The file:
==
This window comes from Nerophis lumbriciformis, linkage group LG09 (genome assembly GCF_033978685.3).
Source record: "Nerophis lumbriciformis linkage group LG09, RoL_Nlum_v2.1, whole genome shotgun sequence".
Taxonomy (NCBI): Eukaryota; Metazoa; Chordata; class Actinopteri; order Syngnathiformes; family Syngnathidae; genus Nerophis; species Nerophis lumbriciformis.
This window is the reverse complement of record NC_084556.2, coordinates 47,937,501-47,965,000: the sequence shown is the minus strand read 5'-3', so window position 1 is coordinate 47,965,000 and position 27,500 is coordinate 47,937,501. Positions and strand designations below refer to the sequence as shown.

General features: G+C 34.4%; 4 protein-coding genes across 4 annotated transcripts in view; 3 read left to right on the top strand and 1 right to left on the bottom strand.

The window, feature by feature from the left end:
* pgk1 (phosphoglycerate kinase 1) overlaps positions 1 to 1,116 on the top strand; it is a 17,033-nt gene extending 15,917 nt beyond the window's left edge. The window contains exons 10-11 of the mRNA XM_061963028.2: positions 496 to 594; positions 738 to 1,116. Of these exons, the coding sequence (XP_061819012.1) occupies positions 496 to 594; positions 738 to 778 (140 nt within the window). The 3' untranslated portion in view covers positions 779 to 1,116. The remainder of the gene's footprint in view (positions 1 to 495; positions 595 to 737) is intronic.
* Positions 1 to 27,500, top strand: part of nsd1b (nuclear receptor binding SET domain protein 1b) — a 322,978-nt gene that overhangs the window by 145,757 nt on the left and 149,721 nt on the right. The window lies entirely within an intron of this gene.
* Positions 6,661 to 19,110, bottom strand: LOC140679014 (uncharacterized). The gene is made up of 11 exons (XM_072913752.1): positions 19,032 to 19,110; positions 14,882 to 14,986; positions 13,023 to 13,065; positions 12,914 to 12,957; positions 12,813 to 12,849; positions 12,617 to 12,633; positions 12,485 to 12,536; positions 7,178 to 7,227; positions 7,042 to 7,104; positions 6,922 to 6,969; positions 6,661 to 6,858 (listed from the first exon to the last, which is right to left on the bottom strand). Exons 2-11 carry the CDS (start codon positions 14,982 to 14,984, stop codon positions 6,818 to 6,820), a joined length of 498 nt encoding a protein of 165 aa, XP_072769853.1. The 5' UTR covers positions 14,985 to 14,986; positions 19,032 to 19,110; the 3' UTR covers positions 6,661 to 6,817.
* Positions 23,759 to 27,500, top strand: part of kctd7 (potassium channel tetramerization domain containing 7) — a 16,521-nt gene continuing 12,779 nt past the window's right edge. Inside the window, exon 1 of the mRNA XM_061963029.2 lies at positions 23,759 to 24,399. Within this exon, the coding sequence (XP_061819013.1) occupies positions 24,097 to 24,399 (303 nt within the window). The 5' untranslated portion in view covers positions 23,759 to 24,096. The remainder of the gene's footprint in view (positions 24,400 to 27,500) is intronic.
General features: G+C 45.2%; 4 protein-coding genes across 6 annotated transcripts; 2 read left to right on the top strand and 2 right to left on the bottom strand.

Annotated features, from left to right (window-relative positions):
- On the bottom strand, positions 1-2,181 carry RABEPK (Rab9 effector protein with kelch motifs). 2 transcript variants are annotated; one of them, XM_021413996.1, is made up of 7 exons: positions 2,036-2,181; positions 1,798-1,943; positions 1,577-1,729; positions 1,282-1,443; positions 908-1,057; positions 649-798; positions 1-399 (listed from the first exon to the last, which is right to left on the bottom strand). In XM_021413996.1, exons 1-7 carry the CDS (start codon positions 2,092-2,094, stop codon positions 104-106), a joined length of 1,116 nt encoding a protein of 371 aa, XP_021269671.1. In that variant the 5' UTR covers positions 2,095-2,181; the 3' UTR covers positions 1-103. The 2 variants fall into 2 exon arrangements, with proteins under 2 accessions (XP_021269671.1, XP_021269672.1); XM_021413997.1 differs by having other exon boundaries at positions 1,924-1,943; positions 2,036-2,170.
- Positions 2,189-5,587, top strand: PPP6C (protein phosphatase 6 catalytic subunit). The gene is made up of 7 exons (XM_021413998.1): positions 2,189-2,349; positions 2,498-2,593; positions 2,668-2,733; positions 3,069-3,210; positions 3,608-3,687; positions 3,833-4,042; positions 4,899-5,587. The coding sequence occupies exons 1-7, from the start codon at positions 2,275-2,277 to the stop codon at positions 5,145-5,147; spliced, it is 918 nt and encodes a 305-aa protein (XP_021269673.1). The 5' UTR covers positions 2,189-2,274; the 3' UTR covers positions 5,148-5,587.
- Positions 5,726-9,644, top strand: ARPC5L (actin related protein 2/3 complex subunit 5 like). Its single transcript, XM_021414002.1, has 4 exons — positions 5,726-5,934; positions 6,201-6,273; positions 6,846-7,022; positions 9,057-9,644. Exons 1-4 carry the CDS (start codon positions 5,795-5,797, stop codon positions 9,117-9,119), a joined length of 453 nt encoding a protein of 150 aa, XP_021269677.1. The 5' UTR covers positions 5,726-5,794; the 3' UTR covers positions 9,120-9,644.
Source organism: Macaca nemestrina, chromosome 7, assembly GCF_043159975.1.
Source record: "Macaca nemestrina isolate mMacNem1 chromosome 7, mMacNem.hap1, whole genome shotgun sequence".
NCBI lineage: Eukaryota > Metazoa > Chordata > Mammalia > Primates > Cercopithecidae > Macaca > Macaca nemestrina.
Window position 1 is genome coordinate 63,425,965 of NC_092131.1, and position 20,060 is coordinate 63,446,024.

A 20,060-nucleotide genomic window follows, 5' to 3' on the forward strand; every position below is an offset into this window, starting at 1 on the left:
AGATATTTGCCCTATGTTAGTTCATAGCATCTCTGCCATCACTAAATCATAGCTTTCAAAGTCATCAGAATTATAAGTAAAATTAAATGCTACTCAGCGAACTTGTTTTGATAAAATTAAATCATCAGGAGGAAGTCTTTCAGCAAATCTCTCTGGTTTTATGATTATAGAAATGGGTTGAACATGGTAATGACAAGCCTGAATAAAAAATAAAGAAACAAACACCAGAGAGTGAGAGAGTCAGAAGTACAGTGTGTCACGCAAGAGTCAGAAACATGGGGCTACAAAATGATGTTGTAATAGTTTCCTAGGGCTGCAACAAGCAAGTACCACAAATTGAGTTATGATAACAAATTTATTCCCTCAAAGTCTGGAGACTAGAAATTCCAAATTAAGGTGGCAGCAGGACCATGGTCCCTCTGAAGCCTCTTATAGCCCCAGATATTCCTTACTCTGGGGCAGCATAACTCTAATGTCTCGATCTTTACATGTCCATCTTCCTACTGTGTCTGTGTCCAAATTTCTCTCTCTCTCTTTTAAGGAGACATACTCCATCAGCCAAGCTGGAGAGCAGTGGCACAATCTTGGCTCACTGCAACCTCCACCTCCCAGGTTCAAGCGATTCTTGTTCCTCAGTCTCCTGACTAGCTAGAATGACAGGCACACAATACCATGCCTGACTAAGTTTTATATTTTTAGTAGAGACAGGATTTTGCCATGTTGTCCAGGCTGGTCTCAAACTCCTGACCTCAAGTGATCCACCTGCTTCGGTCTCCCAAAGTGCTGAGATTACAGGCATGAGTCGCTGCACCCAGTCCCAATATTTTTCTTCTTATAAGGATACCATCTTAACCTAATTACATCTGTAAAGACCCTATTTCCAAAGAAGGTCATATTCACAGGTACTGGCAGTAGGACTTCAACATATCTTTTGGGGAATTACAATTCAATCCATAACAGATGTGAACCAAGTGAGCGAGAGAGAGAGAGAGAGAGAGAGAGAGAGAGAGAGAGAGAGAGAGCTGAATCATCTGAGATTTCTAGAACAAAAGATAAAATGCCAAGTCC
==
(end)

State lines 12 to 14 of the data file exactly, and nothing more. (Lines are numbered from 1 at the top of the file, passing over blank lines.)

Annotated features, from left to right (window-relative positions):
- On the bottom strand, positions 1-2,181 carry RABEPK (Rab9 effector protein with kelch motifs). 2 transcript variants are annotated; one of them, XM_021413996.1, is made up of 7 exons: positions 2,036-2,181; positions 1,798-1,943; positions 1,577-1,729; positions 1,282-1,443; positions 908-1,057; positions 649-798; positions 1-399 (listed from the first exon to the last, which is right to left on the bottom strand). In XM_021413996.1, exons 1-7 carry the CDS (start codon positions 2,092-2,094, stop codon positions 104-106), a joined length of 1,116 nt encoding a protein of 371 aa, XP_021269671.1. In that variant the 5' UTR covers positions 2,095-2,181; the 3' UTR covers positions 1-103. The 2 variants fall into 2 exon arrangements, with proteins under 2 accessions (XP_021269671.1, XP_021269672.1); XM_021413997.1 differs by having other exon boundaries at positions 1,924-1,943; positions 2,036-2,170.
- Positions 2,189-5,587, top strand: PPP6C (protein phosphatase 6 catalytic subunit). The gene is made up of 7 exons (XM_021413998.1): positions 2,189-2,349; positions 2,498-2,593; positions 2,668-2,733; positions 3,069-3,210; positions 3,608-3,687; positions 3,833-4,042; positions 4,899-5,587. The coding sequence occupies exons 1-7, from the start codon at positions 2,275-2,277 to the stop codon at positions 5,145-5,147; spliced, it is 918 nt and encodes a 305-aa protein (XP_021269673.1). The 5' UTR covers positions 2,189-2,274; the 3' UTR covers positions 5,148-5,587.